Davao City unbowed
WITH the sunset as their cue, vendors quickly invade Roxas Avenue to set up stalls, tables, chairs and makeshift kitchens. A blanket of smoke from grills is a sign that the night market is already open for business.
It is the center of nightlife in Davao City. A meet-up place for an assortment of people—students, lovers, families and employees who just got out from work. The night market occupies at least three blocks of Roxas Avenue where people can dine, shop and get a massage.
Stalls offer street food, fruits, desserts and full meals including grilled fresh seafood. Vendors also sell a mix of products like brand new clothes, shoes, toys, jewelry, accessories, bags and ukay-ukay.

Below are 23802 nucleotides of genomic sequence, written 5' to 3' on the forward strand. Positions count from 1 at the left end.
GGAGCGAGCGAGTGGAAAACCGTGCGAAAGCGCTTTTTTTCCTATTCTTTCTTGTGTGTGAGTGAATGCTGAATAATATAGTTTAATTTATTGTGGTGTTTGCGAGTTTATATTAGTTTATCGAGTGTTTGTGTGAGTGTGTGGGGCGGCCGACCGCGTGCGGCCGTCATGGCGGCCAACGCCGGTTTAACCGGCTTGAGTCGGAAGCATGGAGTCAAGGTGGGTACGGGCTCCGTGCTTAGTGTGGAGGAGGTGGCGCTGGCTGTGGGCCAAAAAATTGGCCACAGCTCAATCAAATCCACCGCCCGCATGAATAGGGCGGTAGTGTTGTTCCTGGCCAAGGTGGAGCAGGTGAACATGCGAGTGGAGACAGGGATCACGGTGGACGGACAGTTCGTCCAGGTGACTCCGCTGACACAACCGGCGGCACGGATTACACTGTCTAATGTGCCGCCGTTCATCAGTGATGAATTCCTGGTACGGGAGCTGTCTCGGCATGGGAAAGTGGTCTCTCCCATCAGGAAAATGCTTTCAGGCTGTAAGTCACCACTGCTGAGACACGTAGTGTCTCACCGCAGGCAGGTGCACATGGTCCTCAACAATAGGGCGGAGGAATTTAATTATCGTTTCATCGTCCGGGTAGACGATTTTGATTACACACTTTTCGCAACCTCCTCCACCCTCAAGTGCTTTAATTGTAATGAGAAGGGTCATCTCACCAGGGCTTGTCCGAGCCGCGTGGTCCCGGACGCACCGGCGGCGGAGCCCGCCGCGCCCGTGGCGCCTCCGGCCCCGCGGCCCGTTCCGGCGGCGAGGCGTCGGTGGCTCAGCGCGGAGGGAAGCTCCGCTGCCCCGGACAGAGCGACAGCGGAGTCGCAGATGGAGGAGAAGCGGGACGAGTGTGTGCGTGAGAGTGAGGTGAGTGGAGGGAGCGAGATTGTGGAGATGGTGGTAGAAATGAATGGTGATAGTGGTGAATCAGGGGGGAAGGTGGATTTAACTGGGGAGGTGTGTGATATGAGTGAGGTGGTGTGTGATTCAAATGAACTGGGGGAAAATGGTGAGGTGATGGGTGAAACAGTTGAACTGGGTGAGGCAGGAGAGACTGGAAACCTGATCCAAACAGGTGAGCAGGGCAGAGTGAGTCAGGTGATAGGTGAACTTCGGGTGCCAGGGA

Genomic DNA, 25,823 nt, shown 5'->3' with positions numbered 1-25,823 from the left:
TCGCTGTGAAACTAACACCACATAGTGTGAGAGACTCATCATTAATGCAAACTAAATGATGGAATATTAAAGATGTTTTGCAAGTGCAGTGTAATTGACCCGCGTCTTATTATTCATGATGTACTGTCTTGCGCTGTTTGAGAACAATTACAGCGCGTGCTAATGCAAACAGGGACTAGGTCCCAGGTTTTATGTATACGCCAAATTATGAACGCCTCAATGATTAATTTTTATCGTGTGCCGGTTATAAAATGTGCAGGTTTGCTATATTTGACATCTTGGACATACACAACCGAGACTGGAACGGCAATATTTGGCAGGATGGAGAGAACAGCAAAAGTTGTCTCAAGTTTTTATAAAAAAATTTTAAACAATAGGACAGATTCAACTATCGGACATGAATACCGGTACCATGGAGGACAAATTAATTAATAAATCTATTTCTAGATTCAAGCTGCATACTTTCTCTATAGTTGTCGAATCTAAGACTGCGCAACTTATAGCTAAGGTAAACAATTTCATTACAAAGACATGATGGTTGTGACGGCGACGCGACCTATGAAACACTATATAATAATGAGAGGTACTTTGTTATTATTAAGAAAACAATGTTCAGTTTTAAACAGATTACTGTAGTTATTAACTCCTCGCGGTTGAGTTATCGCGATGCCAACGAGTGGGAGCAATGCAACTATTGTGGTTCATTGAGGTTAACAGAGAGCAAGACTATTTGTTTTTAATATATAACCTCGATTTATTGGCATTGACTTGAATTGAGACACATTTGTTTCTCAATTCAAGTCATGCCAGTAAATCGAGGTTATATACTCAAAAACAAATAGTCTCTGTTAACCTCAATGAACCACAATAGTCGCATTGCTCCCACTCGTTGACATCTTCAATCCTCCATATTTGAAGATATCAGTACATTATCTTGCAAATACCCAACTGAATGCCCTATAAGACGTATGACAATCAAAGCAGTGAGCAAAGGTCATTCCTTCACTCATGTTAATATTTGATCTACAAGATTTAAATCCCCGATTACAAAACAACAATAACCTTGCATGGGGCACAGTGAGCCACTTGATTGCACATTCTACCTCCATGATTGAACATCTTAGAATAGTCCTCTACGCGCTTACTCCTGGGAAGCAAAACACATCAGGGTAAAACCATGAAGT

On the evening of Sept. 2, a powerful blast ripped through the night market killing 14 people and wounding at least 70 others. Davao City was shaken. Its image of safety and peace was challenged. But the people refused to yield to terror.
Three days after the attack, vendors slowly returned to their stalls. Patrons shared photos in social networking sites to show that the night market is open again. On the commemoration of the first week of the bombing, the Roxas night market is again bustling with life.
The only difference is that there now stands a memorial in the middle where people can offer flowers and candles for the victims. There is still an eerie feeling at the blast site, but the crowds that flock to the night market are signs that while Davaoeños are still mourning, they, for sure, are not afraid.
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